We are a commune of inquiring, skeptical, politically centrist, capitalist, anglophile, traditionalist New England Yankee humans, humanoids, and animals with many interests beyond and above politics. Each of us has had a high-school education (or GED), but all had ADD so didn't pay attention very well, especially the dogs. Each one of us does "try my best to be just like I am," and none of us enjoys working for others, including for Maggie, from whom we receive neither a nickel nor a dime. Freedom from nags, cranks, government, do-gooders, control-freaks and idiots is all that we ask for.
Pinky Lee, jeez, Pinky Lee. I haven't heard that name in decades. I recall raptly watching his TV show as a kid when my family moved from the Sticks to Southern California in the late 50s, and discovered there was more than a single TV channel. One of my faves was Engineer Bill (Stula) with his "Red Light, Green Light" milk drinking game. Happy highball, engineers!
In 1955, Lee collapsed on camera due to an infection. His normal antics were so energetic that apparently the cameraman and the show's director assumed the fall an ad lib part of his performance. The "Peanut Gallery", an audience usually composed almost entirely of pre-adolescent children who were coached by a staff member, continued their enthusiastic cheering and applause from the on-stage bleachers. After as much as ten seconds of writhing by the stricken Lee, the camera abruptly panned to the still-cheering audience. The following afternoons Pinky Lee was not present. This effectively ended his leading role on the show, which continued without him until 1956. Rumors that he had died of a heart attack, prompted by the incident, persisted for decades. Occasionally, newspaper items mentioned the "late" Lee—even though he was performing at a dinner theater in the same city as one of the reporting newspapers. The incident also spawned rumors that Lee had been institutionalized after going insane on live television.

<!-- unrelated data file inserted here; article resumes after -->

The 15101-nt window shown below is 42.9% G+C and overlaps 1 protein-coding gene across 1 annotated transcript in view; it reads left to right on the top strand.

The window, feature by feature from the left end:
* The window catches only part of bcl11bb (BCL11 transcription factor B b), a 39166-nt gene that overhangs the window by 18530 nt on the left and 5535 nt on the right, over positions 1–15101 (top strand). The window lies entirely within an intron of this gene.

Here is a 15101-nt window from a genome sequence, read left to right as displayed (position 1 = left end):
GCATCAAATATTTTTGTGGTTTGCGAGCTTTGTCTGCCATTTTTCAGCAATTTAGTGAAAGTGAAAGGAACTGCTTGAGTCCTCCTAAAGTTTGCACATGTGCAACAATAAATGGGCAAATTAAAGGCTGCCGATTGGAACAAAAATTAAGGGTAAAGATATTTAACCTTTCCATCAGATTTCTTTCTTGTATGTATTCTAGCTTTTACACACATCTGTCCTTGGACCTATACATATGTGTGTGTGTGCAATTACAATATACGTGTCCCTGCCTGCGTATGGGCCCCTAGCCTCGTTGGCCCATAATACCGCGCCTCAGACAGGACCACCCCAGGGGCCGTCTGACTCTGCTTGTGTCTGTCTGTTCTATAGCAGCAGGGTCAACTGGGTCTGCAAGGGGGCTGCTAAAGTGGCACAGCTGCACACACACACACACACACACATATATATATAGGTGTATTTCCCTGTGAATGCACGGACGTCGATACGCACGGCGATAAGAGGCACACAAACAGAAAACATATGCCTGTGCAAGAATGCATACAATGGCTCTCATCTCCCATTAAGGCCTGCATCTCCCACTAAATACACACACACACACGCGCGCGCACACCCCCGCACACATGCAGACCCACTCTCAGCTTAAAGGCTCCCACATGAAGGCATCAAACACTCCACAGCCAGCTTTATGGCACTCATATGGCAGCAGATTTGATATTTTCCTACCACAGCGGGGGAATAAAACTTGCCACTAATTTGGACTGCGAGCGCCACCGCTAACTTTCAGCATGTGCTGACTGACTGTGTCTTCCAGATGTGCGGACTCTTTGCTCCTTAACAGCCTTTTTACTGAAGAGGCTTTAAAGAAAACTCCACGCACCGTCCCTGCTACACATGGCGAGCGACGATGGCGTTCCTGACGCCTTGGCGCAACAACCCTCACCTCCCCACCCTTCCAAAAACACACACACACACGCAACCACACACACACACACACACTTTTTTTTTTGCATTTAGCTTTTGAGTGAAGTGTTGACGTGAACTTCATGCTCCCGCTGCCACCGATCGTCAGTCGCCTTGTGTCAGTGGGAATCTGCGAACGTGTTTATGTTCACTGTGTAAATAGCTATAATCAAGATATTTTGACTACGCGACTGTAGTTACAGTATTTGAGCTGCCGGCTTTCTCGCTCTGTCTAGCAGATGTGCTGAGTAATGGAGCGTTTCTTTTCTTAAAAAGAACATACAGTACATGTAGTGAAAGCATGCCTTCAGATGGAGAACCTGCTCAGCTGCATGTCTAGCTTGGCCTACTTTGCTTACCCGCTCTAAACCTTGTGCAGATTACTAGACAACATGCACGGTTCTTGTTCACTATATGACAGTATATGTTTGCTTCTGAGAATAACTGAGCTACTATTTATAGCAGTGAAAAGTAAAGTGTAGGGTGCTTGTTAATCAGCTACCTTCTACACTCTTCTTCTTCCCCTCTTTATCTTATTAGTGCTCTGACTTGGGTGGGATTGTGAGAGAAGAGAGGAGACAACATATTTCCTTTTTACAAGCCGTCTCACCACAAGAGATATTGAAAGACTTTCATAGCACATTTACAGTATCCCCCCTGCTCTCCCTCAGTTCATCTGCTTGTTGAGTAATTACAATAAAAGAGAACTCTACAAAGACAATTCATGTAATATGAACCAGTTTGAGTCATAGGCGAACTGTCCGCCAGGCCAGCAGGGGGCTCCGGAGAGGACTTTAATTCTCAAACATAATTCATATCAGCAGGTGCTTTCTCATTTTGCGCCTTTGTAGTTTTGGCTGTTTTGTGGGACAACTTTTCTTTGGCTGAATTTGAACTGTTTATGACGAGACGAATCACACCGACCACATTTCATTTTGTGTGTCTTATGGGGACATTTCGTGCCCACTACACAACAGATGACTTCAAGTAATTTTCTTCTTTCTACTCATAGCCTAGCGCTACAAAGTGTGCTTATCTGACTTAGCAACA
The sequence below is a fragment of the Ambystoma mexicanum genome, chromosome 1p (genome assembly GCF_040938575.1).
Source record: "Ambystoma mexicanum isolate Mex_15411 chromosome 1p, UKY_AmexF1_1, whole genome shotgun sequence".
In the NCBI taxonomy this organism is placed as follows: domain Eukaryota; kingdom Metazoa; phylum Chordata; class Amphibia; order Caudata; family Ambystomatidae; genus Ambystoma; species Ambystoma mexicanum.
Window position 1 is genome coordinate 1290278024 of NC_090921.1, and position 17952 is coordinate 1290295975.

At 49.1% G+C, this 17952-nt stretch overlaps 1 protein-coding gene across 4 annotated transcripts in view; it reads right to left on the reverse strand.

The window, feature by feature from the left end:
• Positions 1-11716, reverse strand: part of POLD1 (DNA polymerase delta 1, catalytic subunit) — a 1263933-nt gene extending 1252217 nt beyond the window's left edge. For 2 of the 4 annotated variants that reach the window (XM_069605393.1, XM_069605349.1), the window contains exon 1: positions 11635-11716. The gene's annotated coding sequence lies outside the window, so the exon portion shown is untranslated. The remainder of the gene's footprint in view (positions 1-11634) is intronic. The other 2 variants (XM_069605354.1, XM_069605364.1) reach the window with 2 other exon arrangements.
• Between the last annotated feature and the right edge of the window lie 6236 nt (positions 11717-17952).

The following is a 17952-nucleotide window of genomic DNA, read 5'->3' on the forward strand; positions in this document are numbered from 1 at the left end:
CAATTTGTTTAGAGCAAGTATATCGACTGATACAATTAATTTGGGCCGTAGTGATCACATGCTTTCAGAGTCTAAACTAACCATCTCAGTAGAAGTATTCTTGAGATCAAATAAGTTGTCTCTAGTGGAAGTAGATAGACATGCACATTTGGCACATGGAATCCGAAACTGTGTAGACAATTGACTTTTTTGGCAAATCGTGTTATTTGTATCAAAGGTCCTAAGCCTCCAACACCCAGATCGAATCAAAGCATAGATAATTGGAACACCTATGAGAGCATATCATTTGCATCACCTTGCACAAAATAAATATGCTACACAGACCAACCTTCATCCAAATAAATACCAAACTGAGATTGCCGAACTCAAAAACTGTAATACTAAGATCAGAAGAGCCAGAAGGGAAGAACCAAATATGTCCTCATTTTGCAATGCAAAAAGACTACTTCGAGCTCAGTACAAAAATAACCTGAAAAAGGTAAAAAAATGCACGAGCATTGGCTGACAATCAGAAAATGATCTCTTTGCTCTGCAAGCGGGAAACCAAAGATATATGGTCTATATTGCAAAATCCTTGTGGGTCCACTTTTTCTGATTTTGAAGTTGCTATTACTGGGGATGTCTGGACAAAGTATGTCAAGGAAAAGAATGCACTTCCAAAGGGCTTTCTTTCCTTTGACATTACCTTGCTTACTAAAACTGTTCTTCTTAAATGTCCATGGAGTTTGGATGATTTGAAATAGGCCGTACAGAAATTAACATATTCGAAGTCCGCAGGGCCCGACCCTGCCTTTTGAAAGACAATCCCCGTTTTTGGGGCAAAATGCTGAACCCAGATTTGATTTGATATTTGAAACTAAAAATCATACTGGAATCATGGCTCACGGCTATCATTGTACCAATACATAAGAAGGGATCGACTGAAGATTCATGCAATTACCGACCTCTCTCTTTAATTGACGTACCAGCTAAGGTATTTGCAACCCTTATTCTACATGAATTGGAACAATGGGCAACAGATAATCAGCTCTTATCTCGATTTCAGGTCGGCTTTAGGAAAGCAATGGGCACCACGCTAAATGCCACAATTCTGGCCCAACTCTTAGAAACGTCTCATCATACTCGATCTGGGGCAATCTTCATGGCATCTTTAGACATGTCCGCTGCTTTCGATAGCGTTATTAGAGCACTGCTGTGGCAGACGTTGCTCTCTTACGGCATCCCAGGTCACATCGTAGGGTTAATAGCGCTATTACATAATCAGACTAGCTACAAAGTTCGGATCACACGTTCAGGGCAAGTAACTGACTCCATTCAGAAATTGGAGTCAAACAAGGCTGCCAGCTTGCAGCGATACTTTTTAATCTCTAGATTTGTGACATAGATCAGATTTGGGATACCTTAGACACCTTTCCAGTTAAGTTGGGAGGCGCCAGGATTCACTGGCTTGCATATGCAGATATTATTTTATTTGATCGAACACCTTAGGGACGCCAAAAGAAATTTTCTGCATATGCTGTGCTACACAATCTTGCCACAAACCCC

In 1957, Lee hosted The Gumby Show, the original appearance of that claymation character. In 1964, Lee attempted a return to kids' TV, hosting a local children's comedy program on KABC-TV in Los Angeles. This series was nationally syndicated for the 1964–65 TV seasons, but the program fell prey to creative interference from the show's producers and station management. Lee fought the interference, but his efforts were for naught. The Pinky Lee Kids TV Show went off the air after one season. One episode was released on DVD/VHS by Shokus Video, and a DVD with two episodes was released by Alpha Video.
One of the hardest-working men in TV, Pinky collapsed live on the air in 1955 in what appeared to be a heart attack, but was later discovered as a severe sinus attack. When he regained his health and attempted to return, the TV networks were not receptive and his career went downhill fast. They were afraid he might once again collapse in front of thousands of children on THEIR station.